Sexual abuse is defined as "sexual activity" with a child, which involves a wide range of behaviors, with the common factor of sex as part of the content or intention. A serious and harmful problem both in families and in communities, any incident of child sexual abuse is one too many. However, we need to respect the real danger of sexual abuse by being cautious about not alleging it in benign circumstances. This includes not assuming sexuality as an automatic part of nudity. This in itself could be very damaging to healthy families making their own choices at home.

The Bottom Line

Assuming that you do not have concerns about sexual abuse, I would recommend doing what I did: think more about your own reaction. Since this is happening between family members outside of your nuclear family, it does not seem to warrant your intervention. You make decisions for your family based on everyone's comfort level, and other families will make their own choices. As long as our children are safe and learning positive messages about bodies and boundaries, we can all work to embrace a wide range of "normal."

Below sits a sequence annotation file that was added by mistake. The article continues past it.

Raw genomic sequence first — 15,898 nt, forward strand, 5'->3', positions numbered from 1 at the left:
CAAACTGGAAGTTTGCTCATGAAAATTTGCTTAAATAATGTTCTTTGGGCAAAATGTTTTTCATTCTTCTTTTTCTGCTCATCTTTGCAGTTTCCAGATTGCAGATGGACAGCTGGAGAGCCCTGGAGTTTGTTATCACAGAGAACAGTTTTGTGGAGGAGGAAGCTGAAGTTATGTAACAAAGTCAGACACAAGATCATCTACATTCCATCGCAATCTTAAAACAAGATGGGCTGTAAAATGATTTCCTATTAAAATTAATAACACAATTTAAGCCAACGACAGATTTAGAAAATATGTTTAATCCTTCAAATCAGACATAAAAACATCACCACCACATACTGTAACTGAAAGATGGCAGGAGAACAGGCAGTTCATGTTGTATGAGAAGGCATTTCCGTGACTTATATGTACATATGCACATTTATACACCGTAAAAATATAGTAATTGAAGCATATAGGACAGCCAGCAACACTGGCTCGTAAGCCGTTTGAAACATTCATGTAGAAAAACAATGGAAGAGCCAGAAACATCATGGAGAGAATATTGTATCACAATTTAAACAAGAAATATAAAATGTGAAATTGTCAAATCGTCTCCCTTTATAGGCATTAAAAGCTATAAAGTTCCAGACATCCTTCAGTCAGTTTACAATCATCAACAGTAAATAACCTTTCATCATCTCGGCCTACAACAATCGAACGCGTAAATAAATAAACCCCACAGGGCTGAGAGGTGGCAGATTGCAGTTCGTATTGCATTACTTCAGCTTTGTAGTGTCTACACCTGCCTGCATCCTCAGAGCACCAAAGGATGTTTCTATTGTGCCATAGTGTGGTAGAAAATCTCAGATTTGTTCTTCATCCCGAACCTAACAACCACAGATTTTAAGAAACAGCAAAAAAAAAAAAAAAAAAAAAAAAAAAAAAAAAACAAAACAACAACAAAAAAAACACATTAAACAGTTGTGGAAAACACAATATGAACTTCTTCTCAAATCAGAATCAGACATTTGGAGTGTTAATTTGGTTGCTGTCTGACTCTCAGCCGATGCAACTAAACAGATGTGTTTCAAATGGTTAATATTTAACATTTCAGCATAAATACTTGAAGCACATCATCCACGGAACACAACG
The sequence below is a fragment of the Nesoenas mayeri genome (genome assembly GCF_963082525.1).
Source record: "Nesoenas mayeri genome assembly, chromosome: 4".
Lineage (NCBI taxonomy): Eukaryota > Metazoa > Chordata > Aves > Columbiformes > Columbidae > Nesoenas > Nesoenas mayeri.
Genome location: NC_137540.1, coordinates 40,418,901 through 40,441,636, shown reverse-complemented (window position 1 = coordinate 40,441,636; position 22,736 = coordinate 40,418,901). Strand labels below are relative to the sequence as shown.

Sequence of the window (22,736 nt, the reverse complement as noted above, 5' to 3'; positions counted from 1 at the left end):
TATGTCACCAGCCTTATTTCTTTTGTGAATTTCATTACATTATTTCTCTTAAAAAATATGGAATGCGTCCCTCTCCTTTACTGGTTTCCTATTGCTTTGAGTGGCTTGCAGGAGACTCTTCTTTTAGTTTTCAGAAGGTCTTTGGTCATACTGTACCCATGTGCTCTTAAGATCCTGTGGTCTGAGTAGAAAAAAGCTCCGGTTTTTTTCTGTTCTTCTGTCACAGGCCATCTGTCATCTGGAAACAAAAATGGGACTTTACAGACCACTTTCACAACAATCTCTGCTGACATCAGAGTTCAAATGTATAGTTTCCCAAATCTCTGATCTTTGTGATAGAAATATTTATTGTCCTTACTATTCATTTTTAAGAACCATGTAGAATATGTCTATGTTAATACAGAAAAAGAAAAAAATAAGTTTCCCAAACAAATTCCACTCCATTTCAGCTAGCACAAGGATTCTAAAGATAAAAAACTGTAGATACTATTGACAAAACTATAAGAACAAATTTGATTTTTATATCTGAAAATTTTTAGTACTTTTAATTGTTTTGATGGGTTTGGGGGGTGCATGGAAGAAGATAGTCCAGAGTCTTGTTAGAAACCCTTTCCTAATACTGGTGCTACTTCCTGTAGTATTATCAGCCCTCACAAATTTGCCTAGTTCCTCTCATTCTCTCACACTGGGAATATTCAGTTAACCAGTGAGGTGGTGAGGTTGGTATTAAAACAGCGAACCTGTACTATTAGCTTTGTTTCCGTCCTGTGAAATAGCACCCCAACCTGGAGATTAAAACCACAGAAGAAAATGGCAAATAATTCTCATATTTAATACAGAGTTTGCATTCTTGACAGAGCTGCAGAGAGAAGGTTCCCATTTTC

Submit your parenting questions here, and they may be answered in future 'Ask Your Mom' columns.

Emily Edlynn, Ph.D., is the author of The Art and Science of Mom parenting blog and the upcoming parenting book Parenting for Autonomy. She is a mother of three from Oak Park, Illinois and a clinical psychologist in private practice who specializes in working with children and adolescents.

Read More Ask Your Mom columns here.